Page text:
Amber Rudd has resigned as Home Secretary, admitting in a letter to Prime Minister Theresa May she “inadvertently misled” MPs on immigration targets.
Labour had stepped up calls for Ms Rudd to resign after her former deputy Brandon Lewis confirmed she had set out an “ambition” for the Home Office to increase the number of illegal immigrants it was deporting.
The Home Secretary had been set to face the Commons on Monday with opposition MPs accusing her of having misled Parliament after she told a Commons committee last week that the Government did not have targets for removals.
A private letter obtained by the Guardian also suggested she had set “ambitious but deliverable” targets on the enforced deportation of immigrants, according to reports.
The letter to Mrs May, uncovered by the Guardian, was apparently signed by the Home Secretary in January 2017, with the “aim of increasing enforced removals by more than 10 per cent”.
In her resignation letter to the PMr, Ms Rudd said: “It is with great regret that I am resigning as Home Secretary.
“I feel it is necessary to do so because I inadvertently misled the Home Affairs Select Committee over targets for removal of illegal immigrants during their questions on Windrush.
“Since [then], I have reviewed the advice I was given on the issue and become aware of information provided to my office which makes mention of targets.
“I should have been aware of this, and I take full responsibility for the fact that I was not.”
Ms Rudd’s difficulties began on Wednesday when she told the Commons Home Affairs Committee that the Home Office did not have targets for removals.
The following day, however, she returned to the Commons to admit that Immigration Enforcement managers did use “local targets” but she said they were “not published targets against which performance was assessed”.
A number of Ms Rudd’s fellow Conservative MPs paid tribute to her on Twitter. Housing Secretary Sajid Javid wrote: “Very sad that Amber is leaving Government.
“A huge talent that will no doubt be back in Cabinet soon, helping to strengthen our great nation.”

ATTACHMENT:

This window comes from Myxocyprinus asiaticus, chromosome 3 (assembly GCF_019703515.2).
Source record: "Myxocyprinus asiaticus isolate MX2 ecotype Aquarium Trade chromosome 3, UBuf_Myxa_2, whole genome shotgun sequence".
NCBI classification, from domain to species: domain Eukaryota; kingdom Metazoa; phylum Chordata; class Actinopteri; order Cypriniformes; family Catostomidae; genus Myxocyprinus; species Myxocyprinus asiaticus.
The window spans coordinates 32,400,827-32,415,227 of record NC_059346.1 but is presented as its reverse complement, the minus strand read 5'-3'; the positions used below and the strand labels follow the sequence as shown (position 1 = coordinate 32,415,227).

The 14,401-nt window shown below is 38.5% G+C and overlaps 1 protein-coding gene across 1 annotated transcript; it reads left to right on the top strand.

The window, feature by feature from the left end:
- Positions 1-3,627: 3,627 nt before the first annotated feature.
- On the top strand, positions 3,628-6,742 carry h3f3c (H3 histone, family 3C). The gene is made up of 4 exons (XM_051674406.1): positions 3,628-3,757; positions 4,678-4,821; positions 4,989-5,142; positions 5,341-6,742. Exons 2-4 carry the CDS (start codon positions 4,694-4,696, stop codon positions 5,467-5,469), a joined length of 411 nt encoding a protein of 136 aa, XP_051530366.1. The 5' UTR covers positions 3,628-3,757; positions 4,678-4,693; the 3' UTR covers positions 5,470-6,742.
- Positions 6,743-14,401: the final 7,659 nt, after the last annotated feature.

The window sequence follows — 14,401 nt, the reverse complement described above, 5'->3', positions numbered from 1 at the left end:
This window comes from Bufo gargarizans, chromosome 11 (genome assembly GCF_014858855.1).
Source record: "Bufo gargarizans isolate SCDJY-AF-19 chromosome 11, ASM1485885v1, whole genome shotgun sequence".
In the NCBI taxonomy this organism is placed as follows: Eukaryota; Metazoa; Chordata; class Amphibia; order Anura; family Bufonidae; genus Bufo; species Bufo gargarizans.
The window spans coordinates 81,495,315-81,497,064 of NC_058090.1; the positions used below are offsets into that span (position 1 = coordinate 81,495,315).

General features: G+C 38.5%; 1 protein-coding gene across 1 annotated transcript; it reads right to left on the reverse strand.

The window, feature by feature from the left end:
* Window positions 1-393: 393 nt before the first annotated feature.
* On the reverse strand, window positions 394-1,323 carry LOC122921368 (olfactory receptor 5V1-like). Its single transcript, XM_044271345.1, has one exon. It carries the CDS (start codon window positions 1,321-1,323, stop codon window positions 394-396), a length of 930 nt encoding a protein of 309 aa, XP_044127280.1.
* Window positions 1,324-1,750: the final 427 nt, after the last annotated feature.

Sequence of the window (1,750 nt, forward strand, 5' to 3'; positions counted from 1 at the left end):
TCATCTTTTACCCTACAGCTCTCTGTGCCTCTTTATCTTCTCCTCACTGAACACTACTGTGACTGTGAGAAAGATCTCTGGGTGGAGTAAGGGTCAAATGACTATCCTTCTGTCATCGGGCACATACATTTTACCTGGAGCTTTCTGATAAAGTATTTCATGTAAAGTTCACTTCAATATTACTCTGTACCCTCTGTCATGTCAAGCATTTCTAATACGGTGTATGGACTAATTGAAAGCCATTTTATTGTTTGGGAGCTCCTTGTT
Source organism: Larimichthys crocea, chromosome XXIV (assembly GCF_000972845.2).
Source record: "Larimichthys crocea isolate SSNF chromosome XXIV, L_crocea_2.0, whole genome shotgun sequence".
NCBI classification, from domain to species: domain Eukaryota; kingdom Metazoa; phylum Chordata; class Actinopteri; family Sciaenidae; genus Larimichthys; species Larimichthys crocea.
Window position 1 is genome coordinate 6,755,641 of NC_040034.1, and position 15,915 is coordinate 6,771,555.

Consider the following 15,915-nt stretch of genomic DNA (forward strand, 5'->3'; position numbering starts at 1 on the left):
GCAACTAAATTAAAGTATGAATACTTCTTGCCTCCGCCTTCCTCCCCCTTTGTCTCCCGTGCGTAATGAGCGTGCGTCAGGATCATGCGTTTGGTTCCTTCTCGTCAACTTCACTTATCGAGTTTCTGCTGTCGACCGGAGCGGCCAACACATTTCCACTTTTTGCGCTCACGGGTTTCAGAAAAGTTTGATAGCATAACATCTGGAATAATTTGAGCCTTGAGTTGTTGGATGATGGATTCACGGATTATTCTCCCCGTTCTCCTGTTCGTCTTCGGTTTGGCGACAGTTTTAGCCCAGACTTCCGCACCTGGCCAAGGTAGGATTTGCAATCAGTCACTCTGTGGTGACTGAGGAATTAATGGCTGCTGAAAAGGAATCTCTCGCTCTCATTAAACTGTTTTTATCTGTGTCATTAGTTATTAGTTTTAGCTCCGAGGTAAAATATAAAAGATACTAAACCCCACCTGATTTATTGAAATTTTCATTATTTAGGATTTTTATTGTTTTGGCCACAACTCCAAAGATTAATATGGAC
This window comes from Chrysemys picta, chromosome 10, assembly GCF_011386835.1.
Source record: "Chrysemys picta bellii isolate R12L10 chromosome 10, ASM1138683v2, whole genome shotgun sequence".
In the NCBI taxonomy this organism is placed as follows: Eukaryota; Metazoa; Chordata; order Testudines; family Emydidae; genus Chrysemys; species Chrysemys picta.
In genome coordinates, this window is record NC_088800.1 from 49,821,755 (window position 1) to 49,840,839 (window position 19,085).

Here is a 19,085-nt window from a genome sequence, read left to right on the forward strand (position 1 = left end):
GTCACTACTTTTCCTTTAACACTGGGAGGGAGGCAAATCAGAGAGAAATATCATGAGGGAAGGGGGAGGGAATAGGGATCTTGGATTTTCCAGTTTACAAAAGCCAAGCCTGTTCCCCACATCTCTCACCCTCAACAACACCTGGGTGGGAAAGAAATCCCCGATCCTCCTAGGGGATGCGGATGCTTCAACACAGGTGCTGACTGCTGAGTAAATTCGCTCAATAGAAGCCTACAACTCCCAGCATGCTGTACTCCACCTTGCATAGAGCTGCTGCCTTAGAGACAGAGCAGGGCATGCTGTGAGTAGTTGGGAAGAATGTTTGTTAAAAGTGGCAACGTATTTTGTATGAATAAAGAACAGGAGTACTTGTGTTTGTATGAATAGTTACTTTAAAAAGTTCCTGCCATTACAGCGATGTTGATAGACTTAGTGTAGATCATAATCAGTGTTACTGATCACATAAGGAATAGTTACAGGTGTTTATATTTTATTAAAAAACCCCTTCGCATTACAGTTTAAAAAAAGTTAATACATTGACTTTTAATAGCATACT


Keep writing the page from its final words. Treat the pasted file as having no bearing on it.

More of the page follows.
Meanwhile Environment Secretary Michael Gove said: “I’m so sad about Amber’s departure from government – she was a huge asset – brave, principled, thoughtful, humane, considerate and always thinking of the impact of policy on the vulnerable – I hope Amber will be back soon – we need her”.”
Security minister Ben Wallace added: “During the awful attacks last year Amber Rudd helped steer her department and the security services through difficult times.
“Few ministers are ever tested that way. We should not forget that record. It has been a privilege to work with her.”
Labour MPs were soon on the attack, with the member for Tottenham David Lammy tweeting: “Amber Rudd resigned because she didn’t know what was going on in her own department and she had clearly lost the confidence of her own civil servants.
“The real issue is the hostile environment policy that caused this crisis in the first place.”
Shadow Chancellor John McDonnell added: “You can smell the undoubted odour of a government decomposing.”
The pressure then ratcheted up on Friday with the leak of a Home Office memo, which referred to a target of 2,800 enforced returns for 2017-18, and the progress that had been made towards a “10 per cent increased performance on enforced returns, which we promised the Home Secretary earlier this year”.
In a series of late night tweets, Ms Rudd said she had not seen the memo – even though it was copied to her office – but admitted that she should have been aware of the targets.
Labour has said the targets contributed to the Government’s “hostile environment” for illegal immigrants which led to members of the Windrush generation who were entitled to be in the UK being wrongly threatened with deportation.
More than 200 MPs have written to Mrs May urging her to enshrine in law the promises made to those affected – including a commitment to resolve their immigration status as quickly as possible.
The letter, co-ordinated by Labour backbencher David Lammy, was signed by MPs from Labour, the Liberal Democrats, the SNP, Plaid Cymru and the Greens as well as lone Tory, Anne-Marie Morris.